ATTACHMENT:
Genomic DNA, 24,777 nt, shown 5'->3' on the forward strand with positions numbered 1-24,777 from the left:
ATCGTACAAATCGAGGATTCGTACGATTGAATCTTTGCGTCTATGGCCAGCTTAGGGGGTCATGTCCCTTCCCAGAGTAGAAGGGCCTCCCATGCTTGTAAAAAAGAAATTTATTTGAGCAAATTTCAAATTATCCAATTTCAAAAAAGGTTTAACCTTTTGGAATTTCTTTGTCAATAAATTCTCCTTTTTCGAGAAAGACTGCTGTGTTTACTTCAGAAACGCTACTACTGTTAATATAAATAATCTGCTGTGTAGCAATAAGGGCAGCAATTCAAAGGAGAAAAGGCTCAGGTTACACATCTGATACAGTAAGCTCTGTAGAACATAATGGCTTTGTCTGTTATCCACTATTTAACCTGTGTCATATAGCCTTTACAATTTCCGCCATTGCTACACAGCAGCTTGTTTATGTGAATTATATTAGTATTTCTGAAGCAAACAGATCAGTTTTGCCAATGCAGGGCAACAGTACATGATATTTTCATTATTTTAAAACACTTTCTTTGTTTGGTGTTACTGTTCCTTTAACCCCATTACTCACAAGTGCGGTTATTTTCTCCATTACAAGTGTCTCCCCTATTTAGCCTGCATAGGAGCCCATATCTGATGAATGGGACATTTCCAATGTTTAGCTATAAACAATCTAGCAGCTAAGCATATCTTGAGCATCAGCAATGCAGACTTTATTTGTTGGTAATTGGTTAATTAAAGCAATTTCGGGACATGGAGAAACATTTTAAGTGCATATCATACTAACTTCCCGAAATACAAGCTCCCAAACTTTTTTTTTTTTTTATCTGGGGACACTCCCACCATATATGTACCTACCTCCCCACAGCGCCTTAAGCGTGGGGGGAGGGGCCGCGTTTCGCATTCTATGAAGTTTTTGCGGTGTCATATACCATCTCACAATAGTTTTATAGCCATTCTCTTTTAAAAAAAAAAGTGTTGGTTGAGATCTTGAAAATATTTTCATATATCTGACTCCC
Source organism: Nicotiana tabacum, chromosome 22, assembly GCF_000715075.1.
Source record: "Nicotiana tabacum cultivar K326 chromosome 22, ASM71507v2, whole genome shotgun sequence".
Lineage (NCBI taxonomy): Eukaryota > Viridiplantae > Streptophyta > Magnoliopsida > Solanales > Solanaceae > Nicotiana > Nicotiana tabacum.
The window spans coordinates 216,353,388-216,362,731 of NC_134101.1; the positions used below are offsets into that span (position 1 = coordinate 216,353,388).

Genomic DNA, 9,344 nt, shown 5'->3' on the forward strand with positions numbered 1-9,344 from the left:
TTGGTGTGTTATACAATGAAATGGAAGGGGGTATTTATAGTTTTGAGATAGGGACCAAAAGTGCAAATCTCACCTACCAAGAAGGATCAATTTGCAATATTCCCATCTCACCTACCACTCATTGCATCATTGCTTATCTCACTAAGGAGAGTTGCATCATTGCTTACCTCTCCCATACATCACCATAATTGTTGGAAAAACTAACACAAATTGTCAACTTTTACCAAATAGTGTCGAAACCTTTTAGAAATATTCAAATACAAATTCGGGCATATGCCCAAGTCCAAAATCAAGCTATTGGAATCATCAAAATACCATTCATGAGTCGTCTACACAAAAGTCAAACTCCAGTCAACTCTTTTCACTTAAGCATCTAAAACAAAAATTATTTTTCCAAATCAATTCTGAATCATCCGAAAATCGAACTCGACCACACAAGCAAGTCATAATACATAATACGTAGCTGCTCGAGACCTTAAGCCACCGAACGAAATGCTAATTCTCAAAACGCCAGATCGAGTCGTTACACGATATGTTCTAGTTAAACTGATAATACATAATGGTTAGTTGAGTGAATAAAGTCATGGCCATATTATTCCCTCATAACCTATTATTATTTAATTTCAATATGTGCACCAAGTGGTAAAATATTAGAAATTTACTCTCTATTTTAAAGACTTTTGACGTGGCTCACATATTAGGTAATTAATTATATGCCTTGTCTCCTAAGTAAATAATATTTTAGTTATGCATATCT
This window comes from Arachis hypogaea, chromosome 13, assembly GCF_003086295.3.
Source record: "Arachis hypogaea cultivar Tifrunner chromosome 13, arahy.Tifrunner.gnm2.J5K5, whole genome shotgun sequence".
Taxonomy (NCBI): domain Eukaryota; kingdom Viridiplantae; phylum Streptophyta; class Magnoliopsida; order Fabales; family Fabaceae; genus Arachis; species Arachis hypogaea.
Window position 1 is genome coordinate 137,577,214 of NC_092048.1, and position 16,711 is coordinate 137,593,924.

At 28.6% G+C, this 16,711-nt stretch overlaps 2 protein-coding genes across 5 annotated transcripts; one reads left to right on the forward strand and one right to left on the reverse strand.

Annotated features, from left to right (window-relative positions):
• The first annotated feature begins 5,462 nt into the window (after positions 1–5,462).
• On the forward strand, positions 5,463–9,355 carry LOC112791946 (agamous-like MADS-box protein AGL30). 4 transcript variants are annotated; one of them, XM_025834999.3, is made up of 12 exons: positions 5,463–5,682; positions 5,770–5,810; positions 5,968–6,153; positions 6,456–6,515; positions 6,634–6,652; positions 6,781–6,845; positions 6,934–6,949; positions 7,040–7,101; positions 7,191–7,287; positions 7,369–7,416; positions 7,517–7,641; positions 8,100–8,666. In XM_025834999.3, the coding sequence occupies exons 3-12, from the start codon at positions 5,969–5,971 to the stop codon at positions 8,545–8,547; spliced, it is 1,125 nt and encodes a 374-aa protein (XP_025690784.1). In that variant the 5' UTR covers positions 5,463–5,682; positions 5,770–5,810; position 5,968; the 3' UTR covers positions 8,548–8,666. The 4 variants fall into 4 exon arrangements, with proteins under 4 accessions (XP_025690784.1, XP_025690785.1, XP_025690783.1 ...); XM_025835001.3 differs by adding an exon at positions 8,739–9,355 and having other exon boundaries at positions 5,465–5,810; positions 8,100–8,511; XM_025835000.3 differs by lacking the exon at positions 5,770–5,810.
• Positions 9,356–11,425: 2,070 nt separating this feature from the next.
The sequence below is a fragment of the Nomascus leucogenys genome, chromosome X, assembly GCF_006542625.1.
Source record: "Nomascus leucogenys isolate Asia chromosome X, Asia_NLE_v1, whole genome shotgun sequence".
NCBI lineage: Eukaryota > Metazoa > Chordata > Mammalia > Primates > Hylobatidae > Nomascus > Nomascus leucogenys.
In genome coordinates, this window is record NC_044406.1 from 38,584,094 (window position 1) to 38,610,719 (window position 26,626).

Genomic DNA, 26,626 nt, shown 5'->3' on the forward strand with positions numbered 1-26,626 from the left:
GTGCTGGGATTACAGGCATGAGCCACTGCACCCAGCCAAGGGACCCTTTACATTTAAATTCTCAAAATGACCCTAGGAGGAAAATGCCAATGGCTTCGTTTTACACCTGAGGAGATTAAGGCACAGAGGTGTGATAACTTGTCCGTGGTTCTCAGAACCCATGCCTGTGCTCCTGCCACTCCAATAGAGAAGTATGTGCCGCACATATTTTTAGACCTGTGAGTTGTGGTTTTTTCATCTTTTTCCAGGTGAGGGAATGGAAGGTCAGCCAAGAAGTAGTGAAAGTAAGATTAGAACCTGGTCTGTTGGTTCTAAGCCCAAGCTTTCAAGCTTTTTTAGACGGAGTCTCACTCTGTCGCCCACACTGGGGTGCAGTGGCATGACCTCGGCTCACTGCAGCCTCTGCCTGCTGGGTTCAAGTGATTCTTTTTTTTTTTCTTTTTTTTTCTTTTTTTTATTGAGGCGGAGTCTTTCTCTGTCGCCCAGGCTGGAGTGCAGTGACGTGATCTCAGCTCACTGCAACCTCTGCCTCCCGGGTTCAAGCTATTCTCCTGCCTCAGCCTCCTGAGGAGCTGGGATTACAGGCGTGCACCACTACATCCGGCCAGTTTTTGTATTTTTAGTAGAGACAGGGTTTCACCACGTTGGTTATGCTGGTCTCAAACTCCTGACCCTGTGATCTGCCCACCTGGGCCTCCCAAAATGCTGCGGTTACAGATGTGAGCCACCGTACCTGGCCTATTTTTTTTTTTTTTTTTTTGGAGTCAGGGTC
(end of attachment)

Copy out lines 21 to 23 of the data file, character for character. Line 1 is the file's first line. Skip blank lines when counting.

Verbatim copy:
In genome coordinates, this window is record NC_044406.1 from 38,584,094 (window position 1) to 38,610,719 (window position 26,626).

Genomic DNA, 26,626 nt, shown 5'->3' on the forward strand with positions numbered 1-26,626 from the left:
GTGCTGGGATTACAGGCATGAGCCACTGCACCCAGCCAAGGGACCCTTTACATTTAAATTCTCAAAATGACCCTAGGAGGAAAATGCCAATGGCTTCGTTTTACACCTGAGGAGATTAAGGCACAGAGGTGTGATAACTTGTCCGTGGTTCTCAGAACCCATGCCTGTGCTCCTGCCACTCCAATAGAGAAGTATGTGCCGCACATATTTTTAGACCTGTGAGTTGTGGTTTTTTCATCTTTTTCCAGGTGAGGGAATGGAAGGTCAGCCAAGAAGTAGTGAAAGTAAGATTAGAACCTGGTCTGTTGGTTCTAAGCCCAAGCTTTCAAGCTTTTTTAGACGGAGTCTCACTCTGTCGCCCACACTGGGGTGCAGTGGCATGACCTCGGCTCACTGCAGCCTCTGCCTGCTGGGTTCAAGTGATTCTTTTTTTTTTTCTTTTTTTTTCTTTTTTTTATTGAGGCGGAGTCTTTCTCTGTCGCCCAGGCTGGAGTGCAGTGACGTGATCTCAGCTCACTGCAACCTCTGCCTCCCGGGTTCAAGCTATTCTCCTGCCTCAGCCTCCTGAGGAGCTGGGATTACAGGCGTGCACCACTACATCCGGCCAGTTTTTGTATTTTTAGTAGAGACAGGGTTTCACCACGTTGGTTATGCTGGTCTCAAACTCCTGACCCTGTGATCTGCCCACCTGGGCCTCCCAAAATGCTGCGGTTACAGATGTGAGCCACCGTACCTGGCCTATTTTTTTTTTTTTTTTTTTGGAGTCAGGGTC